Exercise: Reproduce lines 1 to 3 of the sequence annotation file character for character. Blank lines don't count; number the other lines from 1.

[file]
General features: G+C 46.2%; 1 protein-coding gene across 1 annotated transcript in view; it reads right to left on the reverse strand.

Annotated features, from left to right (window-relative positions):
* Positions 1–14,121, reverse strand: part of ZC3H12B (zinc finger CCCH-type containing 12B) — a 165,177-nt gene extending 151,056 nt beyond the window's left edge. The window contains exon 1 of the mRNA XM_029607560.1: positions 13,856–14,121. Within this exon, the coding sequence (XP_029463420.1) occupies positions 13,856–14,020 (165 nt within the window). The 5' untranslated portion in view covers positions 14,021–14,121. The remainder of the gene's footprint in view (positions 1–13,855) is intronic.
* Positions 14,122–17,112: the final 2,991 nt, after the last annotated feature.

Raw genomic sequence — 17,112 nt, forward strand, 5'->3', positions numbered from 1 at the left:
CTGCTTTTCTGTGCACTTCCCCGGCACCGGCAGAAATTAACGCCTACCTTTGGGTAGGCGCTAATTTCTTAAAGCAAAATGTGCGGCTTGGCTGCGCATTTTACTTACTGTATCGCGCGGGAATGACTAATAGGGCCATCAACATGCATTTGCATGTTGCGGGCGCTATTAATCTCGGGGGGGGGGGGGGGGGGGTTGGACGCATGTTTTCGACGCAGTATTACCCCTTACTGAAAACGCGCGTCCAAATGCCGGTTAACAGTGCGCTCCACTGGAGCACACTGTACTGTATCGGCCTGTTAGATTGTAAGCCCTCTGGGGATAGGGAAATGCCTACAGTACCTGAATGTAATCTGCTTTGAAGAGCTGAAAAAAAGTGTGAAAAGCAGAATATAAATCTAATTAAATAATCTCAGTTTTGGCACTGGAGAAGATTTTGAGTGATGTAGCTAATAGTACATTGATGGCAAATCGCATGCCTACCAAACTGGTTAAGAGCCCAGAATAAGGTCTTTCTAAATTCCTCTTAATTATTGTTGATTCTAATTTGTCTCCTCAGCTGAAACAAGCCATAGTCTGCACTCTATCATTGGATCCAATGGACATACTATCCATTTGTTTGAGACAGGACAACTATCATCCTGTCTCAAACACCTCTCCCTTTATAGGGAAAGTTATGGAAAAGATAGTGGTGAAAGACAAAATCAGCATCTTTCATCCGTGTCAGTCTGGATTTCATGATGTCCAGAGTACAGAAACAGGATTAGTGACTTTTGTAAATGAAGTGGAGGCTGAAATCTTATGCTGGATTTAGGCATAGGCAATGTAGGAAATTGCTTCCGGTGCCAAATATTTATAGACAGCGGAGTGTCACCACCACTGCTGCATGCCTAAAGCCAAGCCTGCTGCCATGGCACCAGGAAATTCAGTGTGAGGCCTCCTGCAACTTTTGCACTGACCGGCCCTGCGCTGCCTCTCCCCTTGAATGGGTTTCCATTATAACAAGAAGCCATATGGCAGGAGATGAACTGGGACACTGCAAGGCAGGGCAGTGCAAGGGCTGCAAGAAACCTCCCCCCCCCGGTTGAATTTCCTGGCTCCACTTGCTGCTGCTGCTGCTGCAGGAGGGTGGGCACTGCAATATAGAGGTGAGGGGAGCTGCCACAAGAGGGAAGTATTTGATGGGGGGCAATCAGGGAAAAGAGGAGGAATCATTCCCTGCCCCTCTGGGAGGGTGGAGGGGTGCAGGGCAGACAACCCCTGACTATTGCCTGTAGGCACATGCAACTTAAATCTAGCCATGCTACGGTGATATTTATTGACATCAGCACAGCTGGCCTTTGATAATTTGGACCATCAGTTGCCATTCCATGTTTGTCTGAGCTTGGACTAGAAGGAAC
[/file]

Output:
General features: G+C 46.2%; 1 protein-coding gene across 1 annotated transcript in view; it reads right to left on the reverse strand.

Annotated features, from left to right (window-relative positions):
* Positions 1–14,121, reverse strand: part of ZC3H12B (zinc finger CCCH-type containing 12B) — a 165,177-nt gene extending 151,056 nt beyond the window's left edge. The window contains exon 1 of the mRNA XM_029607560.1: positions 13,856–14,121. Within this exon, the coding sequence (XP_029463420.1) occupies positions 13,856–14,020 (165 nt within the window). The 5' untranslated portion in view covers positions 14,021–14,121. The remainder of the gene's footprint in view (positions 1–13,855) is intronic.